The starting point for understanding President Donald Trump’s doctrine is his long-standing hostility toward foreign commitments. Unlike George W. Bush and Barack Obama, he is not an “internationalist” who believes that America has a special role in protecting the international order or maintaining international institutions. In Trump’s view, there are few—if any—advantages that America has gained from doing so.
As early as 1987, when he briefly—and for the first time—considered running for president, he took out full-page advertisements in which he complained about foreign countries making “huge profits” while America was protecting their access to international trade routes. He demanded: “Make Japan, Saudi-Arabia and other pay… ‘Tax’ these wealthy nations, not America.” Nearly thirty years later, he applied the same principle to countering terrorism. In early 2016, he told foreign policy experts that America should always help countries that are “threatened by the rise of radical Islam,” but added, “This has to be a two-way street. They must also be good to us.”
Not surprisingly, Trump has been skeptical of ideas like “nation-building” or “democracy promotion” through which other presidents have sought to remake the world in America’s image. But it would be wrong to conclude that this made him a “dove.” His strategic thinking—if it can be described as such—is strongly rooted in the notion of “an eye for an eye.” Trump believes that enemies need to be crushed, and that military power is the rawest, most immediate expression of American strength. With few exceptions, he has supported American wars and interventions, as long as their purpose was clear and they involved no major military, political, or financial commitments.
This has also guided his thinking about terrorism. Other than his views on Islam and immigration, he has never articulated a theory on how people become radicalized or shown any interest in the conflicts or underlying issues that have empowered jihadist groups. His ideas on fighting terrorism are almost entirely coercive, and typically revolve around killing terrorists and showing strength, which he believes is the only way of gaining an opponent’s respect. The academic Stephen Walt has described this aspect of Trump’s doctrine as “Cheneyism”—a reference to the often “crude and bellicose” views of Bush’s vice president, Dick Cheney.
One of the core elements of Trump’s doctrine has been military aggression. In the years following the September 11 attacks, he routinely called on Bush to be tougher and more decisive: “Whatever happened to [General] Douglas McArthur,” he asked in 2003, “He would go and attack. He wouldn’t talk.” Twelve years later, he applied the same criticism to Obama. According to Trump, the conflict with Islamic State required a quick “military solution,” which the president was failing to deliver. In November 2015, he claimed that “we are not bombing,” despite American forces having bombed the group’s territory for over a year.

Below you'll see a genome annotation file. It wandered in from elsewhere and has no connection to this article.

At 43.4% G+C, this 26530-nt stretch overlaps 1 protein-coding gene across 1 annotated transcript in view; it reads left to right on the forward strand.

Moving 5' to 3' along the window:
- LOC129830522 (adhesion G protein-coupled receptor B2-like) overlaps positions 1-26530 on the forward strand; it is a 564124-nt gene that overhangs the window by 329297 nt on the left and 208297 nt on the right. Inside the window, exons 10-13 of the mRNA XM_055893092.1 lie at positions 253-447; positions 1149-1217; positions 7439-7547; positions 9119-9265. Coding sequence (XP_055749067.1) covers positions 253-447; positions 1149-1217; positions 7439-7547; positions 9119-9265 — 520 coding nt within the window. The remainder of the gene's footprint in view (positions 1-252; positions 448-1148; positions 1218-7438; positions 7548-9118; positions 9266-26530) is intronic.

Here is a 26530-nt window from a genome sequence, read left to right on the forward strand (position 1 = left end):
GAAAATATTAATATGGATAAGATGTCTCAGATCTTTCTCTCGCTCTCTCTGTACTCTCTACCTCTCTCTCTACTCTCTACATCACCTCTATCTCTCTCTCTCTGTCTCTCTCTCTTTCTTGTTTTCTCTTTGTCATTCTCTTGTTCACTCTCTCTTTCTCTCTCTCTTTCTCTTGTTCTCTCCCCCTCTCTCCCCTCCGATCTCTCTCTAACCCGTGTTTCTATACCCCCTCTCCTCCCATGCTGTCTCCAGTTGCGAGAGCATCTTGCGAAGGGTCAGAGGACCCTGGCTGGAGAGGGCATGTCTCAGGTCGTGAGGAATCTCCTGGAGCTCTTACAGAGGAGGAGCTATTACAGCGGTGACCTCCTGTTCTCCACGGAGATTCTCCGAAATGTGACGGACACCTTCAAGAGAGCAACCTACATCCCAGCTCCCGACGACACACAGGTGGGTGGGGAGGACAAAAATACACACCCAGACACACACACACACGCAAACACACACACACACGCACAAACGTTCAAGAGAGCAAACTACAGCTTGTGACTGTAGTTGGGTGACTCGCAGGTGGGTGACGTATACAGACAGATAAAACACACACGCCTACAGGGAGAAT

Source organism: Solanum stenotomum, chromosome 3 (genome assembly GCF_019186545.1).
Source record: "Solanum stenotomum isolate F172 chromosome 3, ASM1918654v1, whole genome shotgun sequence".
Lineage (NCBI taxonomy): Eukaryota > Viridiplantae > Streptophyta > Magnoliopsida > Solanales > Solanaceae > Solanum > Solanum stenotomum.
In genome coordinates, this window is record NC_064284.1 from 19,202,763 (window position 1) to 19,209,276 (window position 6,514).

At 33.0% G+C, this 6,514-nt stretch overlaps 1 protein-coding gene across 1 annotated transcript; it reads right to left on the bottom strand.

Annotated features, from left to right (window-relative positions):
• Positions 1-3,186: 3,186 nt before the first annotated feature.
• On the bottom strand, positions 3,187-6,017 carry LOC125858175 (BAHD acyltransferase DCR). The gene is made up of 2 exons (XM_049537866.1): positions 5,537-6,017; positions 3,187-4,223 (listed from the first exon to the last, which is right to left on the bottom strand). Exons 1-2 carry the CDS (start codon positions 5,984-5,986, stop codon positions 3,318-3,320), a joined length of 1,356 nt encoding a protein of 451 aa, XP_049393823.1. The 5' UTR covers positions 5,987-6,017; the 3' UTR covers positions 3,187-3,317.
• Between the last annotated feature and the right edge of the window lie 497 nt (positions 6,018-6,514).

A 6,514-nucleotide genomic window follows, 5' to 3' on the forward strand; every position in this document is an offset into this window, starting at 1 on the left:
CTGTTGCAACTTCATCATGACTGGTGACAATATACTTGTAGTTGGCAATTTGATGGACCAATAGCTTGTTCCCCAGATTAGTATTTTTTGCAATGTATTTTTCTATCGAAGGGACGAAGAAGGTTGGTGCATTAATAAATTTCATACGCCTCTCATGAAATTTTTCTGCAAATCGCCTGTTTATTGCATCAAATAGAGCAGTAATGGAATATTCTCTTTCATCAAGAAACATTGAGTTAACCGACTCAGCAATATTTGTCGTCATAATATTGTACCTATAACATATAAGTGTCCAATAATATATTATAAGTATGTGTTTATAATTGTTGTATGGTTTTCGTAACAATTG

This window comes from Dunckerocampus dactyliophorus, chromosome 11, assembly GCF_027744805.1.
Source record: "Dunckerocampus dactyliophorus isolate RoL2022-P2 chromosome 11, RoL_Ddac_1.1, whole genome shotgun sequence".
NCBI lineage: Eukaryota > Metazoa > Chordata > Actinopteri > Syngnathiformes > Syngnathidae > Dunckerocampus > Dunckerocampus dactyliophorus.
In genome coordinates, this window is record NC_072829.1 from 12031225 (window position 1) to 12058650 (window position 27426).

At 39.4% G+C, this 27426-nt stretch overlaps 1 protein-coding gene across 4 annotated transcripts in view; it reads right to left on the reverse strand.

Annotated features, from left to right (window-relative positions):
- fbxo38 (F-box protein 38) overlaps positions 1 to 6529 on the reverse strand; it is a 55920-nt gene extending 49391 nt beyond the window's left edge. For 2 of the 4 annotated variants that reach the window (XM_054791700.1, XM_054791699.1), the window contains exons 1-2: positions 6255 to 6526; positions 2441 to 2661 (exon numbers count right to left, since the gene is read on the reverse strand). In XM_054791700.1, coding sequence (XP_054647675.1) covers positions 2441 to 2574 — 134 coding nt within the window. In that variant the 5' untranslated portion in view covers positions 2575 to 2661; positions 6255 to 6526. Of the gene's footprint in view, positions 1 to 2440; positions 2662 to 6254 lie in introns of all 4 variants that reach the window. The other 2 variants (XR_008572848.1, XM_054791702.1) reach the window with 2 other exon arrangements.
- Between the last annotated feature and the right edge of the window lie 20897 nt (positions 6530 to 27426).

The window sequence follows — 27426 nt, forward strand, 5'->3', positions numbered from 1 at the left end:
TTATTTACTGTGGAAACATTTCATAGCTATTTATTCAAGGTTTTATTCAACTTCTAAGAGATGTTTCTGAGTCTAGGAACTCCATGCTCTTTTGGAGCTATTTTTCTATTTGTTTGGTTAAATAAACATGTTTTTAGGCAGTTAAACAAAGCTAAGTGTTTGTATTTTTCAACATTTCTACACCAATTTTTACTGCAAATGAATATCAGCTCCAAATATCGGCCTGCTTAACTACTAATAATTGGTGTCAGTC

Throughout the election campaign, he rarely mentioned the need for a political settlement in Syria and Iraq, and never expressed any concern about “collateral damage.” Instead, he constantly demanded that the military be deployed more forcefully. In Trump’s mind, “bombing the shit out of them” was not the first stage of a more sophisticated plan—it was the plan: “You should be killing people,” he reportedly told his generals in a meeting about Afghanistan, “You don’t need a strategy to kill people.”
While Trump’s foreign policy may have sounded “tough,” it has made conflicts more likely and efforts to counter terrorism less effective. The hollowing out of the State Department, combined with Trump’s idiosyncrasies and the empowerment of “know-nothings,” such as Steve Bannon and Jared Kushner, has left America incapable of pulling off foreign “deals,” allowed partners like Saudi Arabia to take advantage, and undermined America’s “exceptionalism.” Far from being “respected,” there is little in Trump’s foreign policy that has lived up to the promise of “making America great again.” If anything, it has systematically eroded the structures and foundations on which American power, global leadership, and security had been built.
In the Middle East, the greatest risk is for America to be drawn into a direct military confrontation with Iran. With Israel, Saudi Arabia and other (Sunni) Gulf states urging Trump to take a more confrontational stance, and “Iran hawks” like Mike Pompeo and John Bolton, Gen. H.R. McMaster’s successor as National Security Adviser, advocating what, in practice, amounted to a policy of “regime change,” it has become harder for an inexperienced and administratively weak administration such as Trump’s to withstand the resulting pressures—or even anticipate the consequences of its own actions. In the words of Marc Lynch, a Middle East scholar at George Washington University:
[Can people like Trump and Kushner] control all of this and keep it contained? Have they thought through the potential Iranian counter-measures? Have they thought through whether their international allies, the Europeans, will be on board? What will the Russians do? I don’t get any real sense that they have done any of these things… I have zero confidence in the ability of the administration to maintain a coherent plan. Or to manage the fallout of all of this. They are in way over their heads.
While Trump may be sincere in wanting to reduce America’s military commitments, one of the (unintended) consequences of his approach is to make a larger, region-wide conflict, with heightened sectarian tensions and the mobilization of jihadist proxies on all sides, more likely.
From Bluster: Donald Trump’s War on Terror by Peter R. Neumann. Copyright © 2020 by Peter R. Neumann and published by Oxford University Press. All rights reserved.